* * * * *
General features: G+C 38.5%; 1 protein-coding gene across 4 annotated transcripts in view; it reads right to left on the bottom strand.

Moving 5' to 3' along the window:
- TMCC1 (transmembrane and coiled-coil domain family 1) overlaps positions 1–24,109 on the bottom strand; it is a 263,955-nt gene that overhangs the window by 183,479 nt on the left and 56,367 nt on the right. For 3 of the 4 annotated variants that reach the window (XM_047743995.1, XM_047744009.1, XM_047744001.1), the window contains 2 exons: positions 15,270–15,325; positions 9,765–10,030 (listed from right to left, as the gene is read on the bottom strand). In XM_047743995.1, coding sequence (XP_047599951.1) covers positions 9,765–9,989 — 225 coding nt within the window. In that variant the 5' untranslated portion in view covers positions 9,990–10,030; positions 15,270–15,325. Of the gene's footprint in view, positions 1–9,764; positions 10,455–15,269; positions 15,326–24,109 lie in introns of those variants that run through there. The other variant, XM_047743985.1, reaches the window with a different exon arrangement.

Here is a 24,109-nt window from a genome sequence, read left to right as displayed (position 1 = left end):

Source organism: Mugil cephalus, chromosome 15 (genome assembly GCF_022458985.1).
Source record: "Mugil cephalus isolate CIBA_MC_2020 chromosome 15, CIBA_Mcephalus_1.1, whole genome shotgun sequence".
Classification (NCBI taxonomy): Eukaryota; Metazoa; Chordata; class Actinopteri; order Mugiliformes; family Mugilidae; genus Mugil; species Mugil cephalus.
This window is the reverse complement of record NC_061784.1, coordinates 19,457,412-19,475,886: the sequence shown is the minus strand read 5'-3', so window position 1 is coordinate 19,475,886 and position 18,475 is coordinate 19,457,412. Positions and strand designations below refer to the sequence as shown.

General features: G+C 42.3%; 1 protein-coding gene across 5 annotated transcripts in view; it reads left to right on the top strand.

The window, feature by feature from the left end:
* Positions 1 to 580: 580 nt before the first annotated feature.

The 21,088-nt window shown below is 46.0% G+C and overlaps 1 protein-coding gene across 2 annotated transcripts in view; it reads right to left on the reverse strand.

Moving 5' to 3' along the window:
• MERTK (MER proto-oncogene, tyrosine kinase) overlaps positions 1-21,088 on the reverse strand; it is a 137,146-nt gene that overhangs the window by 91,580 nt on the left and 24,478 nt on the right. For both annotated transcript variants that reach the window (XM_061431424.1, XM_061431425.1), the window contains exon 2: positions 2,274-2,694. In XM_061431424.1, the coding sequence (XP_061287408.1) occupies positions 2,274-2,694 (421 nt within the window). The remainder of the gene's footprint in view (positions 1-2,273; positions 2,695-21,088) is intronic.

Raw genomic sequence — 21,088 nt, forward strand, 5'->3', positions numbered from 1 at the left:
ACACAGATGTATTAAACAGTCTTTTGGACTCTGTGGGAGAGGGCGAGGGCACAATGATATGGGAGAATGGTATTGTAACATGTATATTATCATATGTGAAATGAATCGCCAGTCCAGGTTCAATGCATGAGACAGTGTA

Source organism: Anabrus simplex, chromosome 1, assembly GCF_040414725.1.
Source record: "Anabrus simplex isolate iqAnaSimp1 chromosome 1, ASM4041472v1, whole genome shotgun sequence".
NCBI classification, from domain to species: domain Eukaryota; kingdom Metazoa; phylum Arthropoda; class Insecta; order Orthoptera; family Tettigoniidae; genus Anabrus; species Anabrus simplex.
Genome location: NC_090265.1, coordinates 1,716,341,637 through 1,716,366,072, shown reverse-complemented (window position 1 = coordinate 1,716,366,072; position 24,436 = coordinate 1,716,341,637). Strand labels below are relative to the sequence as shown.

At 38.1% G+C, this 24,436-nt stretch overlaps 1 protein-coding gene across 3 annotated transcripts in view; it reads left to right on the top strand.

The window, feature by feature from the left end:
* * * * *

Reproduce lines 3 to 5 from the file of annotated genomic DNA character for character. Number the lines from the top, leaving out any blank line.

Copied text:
- TMCC1 (transmembrane and coiled-coil domain family 1) overlaps positions 1–24,109 on the bottom strand; it is a 263,955-nt gene that overhangs the window by 183,479 nt on the left and 56,367 nt on the right. For 3 of the 4 annotated variants that reach the window (XM_047743995.1, XM_047744009.1, XM_047744001.1), the window contains 2 exons: positions 15,270–15,325; positions 9,765–10,030 (listed from right to left, as the gene is read on the bottom strand). In XM_047743995.1, coding sequence (XP_047599951.1) covers positions 9,765–9,989 — 225 coding nt within the window. In that variant the 5' untranslated portion in view covers positions 9,990–10,030; positions 15,270–15,325. Of the gene's footprint in view, positions 1–9,764; positions 10,455–15,269; positions 15,326–24,109 lie in introns of those variants that run through there. The other variant, XM_047743985.1, reaches the window with a different exon arrangement.

Here is a 24,109-nt window from a genome sequence, read left to right as displayed (position 1 = left end):

Source organism: Mugil cephalus, chromosome 15 (genome assembly GCF_022458985.1).